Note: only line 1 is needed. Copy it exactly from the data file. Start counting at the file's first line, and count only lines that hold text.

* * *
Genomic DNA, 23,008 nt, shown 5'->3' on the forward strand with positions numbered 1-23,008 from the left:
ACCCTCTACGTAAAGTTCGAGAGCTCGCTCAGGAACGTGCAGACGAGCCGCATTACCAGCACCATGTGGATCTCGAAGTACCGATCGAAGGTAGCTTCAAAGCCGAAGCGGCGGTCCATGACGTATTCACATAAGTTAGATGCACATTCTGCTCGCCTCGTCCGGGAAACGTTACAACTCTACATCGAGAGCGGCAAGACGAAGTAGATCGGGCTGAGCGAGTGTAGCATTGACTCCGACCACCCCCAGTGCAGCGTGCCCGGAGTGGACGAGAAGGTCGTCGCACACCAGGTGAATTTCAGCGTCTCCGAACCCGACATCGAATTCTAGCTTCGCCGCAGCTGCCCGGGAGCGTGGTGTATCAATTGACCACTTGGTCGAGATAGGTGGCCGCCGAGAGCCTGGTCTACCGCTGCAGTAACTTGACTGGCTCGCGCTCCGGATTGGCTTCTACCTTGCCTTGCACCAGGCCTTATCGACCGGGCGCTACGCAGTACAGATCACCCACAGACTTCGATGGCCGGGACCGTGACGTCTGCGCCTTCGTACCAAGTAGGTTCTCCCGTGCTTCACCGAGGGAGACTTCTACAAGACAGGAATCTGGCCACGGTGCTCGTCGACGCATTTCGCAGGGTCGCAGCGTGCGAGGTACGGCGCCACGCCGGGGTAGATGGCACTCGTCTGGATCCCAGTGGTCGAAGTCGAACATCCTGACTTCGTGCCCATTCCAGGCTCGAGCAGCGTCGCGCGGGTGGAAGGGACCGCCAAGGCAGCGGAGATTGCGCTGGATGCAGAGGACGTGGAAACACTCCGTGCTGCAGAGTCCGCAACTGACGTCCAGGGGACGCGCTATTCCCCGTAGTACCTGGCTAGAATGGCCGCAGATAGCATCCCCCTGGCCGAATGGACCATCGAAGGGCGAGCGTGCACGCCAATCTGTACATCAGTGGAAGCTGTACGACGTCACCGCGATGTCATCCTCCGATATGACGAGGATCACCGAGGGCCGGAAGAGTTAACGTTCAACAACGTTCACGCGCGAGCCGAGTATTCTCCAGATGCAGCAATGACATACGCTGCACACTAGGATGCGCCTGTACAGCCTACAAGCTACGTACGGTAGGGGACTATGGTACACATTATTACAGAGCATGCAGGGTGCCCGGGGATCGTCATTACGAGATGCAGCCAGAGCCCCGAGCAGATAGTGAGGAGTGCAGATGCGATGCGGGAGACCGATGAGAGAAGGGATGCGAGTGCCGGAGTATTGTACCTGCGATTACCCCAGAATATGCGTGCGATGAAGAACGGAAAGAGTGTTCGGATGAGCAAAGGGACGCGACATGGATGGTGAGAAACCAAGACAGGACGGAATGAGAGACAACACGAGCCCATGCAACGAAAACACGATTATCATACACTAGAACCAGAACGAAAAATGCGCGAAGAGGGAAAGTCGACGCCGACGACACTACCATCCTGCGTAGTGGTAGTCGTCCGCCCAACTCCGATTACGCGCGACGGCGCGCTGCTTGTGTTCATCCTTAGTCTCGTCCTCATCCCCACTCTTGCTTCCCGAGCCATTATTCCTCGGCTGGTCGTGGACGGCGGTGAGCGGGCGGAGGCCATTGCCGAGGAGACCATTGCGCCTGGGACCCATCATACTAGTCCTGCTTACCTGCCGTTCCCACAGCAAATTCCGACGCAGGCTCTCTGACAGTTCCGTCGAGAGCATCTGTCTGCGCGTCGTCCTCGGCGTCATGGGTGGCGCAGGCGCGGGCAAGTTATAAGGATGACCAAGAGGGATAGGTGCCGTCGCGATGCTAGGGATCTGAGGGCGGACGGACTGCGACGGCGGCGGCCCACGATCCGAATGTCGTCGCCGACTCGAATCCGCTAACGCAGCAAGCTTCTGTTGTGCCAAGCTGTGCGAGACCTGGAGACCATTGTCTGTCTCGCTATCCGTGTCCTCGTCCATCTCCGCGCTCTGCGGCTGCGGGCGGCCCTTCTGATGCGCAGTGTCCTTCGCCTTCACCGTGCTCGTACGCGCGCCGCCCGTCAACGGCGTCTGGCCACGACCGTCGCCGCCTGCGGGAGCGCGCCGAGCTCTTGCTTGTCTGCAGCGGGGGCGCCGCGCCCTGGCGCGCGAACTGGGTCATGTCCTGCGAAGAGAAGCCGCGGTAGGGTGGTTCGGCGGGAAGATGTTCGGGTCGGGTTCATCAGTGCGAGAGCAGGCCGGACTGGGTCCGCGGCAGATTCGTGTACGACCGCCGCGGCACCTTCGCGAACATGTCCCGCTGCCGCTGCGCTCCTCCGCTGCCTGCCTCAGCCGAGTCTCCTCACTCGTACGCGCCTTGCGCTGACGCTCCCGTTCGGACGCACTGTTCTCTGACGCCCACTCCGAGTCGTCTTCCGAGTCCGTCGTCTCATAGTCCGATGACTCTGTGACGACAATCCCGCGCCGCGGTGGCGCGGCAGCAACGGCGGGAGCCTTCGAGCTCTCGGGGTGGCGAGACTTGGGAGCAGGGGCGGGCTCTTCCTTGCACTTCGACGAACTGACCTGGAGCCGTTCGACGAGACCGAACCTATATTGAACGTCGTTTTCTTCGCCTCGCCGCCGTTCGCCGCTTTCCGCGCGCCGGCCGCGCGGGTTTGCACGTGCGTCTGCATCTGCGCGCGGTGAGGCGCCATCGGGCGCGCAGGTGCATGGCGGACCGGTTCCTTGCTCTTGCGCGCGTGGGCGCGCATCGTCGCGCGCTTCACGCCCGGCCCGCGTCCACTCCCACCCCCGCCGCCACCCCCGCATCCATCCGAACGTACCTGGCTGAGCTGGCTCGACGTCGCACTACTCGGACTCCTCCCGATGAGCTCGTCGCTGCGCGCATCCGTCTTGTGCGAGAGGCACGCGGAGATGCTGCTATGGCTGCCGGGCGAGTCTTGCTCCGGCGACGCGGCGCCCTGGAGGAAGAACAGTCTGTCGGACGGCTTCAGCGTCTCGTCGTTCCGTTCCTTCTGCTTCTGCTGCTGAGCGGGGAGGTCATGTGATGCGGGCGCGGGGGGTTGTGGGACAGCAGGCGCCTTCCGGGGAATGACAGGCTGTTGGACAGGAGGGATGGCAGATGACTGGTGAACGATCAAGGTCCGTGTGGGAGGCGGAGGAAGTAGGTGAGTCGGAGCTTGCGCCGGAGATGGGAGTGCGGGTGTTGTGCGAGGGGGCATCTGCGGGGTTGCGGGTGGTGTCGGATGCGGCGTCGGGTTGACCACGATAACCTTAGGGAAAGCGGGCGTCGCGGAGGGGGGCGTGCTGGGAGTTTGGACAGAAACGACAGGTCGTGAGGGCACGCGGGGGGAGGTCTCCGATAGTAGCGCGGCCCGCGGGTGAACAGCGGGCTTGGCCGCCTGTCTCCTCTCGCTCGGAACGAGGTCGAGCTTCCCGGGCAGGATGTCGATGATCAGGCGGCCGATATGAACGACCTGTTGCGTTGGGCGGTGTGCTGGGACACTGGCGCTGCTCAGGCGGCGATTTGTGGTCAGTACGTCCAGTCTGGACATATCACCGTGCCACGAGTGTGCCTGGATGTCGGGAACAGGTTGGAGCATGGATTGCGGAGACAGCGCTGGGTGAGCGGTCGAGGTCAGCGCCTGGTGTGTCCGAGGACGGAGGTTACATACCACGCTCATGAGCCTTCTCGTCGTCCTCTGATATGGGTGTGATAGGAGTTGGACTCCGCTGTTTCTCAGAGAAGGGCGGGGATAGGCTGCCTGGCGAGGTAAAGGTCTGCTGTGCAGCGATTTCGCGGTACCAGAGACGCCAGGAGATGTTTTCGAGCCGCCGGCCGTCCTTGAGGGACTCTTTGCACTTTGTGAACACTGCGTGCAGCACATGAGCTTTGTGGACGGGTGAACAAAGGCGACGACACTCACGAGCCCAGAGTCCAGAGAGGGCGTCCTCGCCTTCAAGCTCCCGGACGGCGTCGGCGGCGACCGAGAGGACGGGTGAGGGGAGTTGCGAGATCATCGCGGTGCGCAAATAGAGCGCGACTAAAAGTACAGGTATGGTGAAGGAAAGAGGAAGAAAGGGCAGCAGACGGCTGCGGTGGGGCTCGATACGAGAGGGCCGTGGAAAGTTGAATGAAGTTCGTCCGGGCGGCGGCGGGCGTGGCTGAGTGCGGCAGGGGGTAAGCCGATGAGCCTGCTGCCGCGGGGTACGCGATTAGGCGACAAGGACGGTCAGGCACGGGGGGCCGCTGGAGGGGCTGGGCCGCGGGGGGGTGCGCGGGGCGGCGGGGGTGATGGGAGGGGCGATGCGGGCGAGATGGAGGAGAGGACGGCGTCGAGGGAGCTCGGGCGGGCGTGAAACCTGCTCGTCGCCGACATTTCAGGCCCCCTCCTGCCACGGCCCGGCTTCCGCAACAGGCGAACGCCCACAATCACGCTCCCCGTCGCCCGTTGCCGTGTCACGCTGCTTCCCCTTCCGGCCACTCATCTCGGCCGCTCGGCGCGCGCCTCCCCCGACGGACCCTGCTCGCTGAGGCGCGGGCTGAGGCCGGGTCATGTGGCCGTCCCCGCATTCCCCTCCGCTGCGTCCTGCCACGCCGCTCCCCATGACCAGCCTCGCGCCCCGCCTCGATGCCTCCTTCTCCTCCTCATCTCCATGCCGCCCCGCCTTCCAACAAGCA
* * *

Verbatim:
Genomic DNA, 23,008 nt, shown 5'->3' on the forward strand with positions numbered 1-23,008 from the left: